We'd finished breakfast and were in the kitchen packing lunch.
"Mommy, did my pump just beep?"
"I don't think so, but check."
The pump seemed fine. The beeps had come from elsewhere. A scavenger hunt ensued.
Turns out it was coming from the glucometer.
It was still on the dining room table, all by itself. It had suddenly decided it wasn't feeling right and needed to alert us.
"Meter problem. Call customer service," it read, with a code.
Since she doesn't take the meter remote to school anyway, we just left it there and continued the mad morning rush out the door.
Once I'd gotten home and settled for the afternoon, I picked up the phone and called customer service.
I explained the chain of events to the representative and was put on hold. She returned.
"Did it alarm when she was testing?"
"Was it when she was bolusing?"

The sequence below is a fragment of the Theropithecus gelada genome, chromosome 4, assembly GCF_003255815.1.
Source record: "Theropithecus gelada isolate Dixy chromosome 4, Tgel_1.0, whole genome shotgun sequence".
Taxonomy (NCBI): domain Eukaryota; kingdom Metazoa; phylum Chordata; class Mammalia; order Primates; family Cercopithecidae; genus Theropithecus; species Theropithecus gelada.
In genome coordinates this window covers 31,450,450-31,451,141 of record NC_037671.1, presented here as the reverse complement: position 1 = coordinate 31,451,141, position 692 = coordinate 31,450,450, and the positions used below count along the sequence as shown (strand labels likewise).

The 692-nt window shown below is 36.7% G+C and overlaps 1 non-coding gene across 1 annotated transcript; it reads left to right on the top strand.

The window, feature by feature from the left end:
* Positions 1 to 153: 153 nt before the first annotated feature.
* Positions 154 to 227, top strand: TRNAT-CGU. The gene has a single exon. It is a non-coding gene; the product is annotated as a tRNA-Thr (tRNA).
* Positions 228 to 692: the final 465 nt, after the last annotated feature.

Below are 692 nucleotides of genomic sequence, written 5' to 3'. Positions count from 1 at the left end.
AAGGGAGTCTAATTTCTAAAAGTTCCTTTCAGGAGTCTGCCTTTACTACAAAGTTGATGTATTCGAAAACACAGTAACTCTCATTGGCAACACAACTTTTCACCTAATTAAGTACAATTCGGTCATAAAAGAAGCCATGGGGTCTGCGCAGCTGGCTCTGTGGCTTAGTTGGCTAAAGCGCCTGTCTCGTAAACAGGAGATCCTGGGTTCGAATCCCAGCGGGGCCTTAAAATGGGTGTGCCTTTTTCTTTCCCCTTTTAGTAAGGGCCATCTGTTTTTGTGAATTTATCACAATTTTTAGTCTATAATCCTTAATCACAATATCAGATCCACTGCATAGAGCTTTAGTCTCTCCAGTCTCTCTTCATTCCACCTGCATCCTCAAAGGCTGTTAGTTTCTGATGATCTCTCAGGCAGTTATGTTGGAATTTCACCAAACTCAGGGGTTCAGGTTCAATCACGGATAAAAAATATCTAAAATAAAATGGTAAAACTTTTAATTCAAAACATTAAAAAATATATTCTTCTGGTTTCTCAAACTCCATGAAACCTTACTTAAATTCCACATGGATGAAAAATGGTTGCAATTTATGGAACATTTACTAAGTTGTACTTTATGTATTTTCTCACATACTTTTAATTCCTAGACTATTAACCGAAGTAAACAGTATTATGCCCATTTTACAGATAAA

"No...as I said, it was all by itself in the dining room."
I was transferred to a 'meter specialist' (making me sort-of wonder what the first individual's credentials were).
I was asked to go through the chain of events again. Did it happen before she tested? No. Was she able to bolus? Yes. Did it happen when I put a strip in now? No. Did it happen when I turned it on with a button press now? No. Was there an error code or just a service code? Just a service code. Was I sure? Yes. Did it work with control solution now? Seemed to. (The fact that I was able to put my hands on control solution was nothing short of miraculous.)
It became increasingly clear that I'd stumped them. So a new meter will be on my doorstep this week, at which point I'll send this one back for careful study and analysis. Maybe it just wanted attention.